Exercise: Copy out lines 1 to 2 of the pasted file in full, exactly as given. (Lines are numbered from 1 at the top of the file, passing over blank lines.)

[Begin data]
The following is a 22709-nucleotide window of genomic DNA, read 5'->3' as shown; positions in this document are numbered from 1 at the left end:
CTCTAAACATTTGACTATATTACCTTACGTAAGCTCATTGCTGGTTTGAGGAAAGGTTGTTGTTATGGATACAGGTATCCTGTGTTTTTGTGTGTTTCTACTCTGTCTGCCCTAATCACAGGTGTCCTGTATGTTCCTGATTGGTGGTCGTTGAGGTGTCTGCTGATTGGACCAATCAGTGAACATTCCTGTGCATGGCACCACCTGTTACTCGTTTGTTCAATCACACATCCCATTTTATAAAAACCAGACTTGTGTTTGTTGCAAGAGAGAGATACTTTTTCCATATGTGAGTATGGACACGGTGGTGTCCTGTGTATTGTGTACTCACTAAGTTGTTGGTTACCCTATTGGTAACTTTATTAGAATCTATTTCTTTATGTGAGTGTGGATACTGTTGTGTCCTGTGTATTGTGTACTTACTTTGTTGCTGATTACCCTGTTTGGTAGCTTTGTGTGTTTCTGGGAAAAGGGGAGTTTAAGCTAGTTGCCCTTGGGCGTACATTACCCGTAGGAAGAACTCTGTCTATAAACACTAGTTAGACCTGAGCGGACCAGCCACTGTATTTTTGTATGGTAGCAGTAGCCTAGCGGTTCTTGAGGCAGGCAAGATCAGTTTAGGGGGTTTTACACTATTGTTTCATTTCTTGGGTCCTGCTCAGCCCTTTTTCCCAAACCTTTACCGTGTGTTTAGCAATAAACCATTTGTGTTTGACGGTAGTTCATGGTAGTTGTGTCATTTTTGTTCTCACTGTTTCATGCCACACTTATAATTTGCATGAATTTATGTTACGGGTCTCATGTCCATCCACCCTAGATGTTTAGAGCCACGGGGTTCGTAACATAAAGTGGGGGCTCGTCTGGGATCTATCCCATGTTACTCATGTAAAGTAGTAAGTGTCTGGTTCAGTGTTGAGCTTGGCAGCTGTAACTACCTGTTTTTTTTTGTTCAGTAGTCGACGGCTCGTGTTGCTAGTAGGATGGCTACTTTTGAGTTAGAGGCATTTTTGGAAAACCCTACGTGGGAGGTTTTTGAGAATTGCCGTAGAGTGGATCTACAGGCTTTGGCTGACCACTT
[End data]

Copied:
The following is a 22709-nucleotide window of genomic DNA, read 5'->3' as shown; positions in this document are numbered from 1 at the left end:
CTCTAAACATTTGACTATATTACCTTACGTAAGCTCATTGCTGGTTTGAGGAAAGGTTGTTGTTATGGATACAGGTATCCTGTGTTTTTGTGTGTTTCTACTCTGTCTGCCCTAATCACAGGTGTCCTGTATGTTCCTGATTGGTGGTCGTTGAGGTGTCTGCTGATTGGACCAATCAGTGAACATTCCTGTGCATGGCACCACCTGTTACTCGTTTGTTCAATCACACATCCCATTTTATAAAAACCAGACTTGTGTTTGTTGCAAGAGAGAGATACTTTTTCCATATGTGAGTATGGACACGGTGGTGTCCTGTGTATTGTGTACTCACTAAGTTGTTGGTTACCCTATTGGTAACTTTATTAGAATCTATTTCTTTATGTGAGTGTGGATACTGTTGTGTCCTGTGTATTGTGTACTTACTTTGTTGCTGATTACCCTGTTTGGTAGCTTTGTGTGTTTCTGGGAAAAGGGGAGTTTAAGCTAGTTGCCCTTGGGCGTACATTACCCGTAGGAAGAACTCTGTCTATAAACACTAGTTAGACCTGAGCGGACCAGCCACTGTATTTTTGTATGGTAGCAGTAGCCTAGCGGTTCTTGAGGCAGGCAAGATCAGTTTAGGGGGTTTTACACTATTGTTTCATTTCTTGGGTCCTGCTCAGCCCTTTTTCCCAAACCTTTACCGTGTGTTTAGCAATAAACCATTTGTGTTTGACGGTAGTTCATGGTAGTTGTGTCATTTTTGTTCTCACTGTTTCATGCCACACTTATAATTTGCATGAATTTATGTTACGGGTCTCATGTCCATCCACCCTAGATGTTTAGAGCCACGGGGTTCGTAACATAAAGTGGGGGCTCGTCTGGGATCTATCCCATGTTACTCATGTAAAGTAGTAAGTGTCTGGTTCAGTGTTGAGCTTGGCAGCTGTAACTACCTGTTTTTTTTTGTTCAGTAGTCGACGGCTCGTGTTGCTAGTAGGATGGCTACTTTTGAGTTAGAGGCATTTTTGGAAAACCCTACGTGGGAGGTTTTTGAGAATTGCCGTAGAGTGGATCTACAGGCTTTGGCTGACCACTT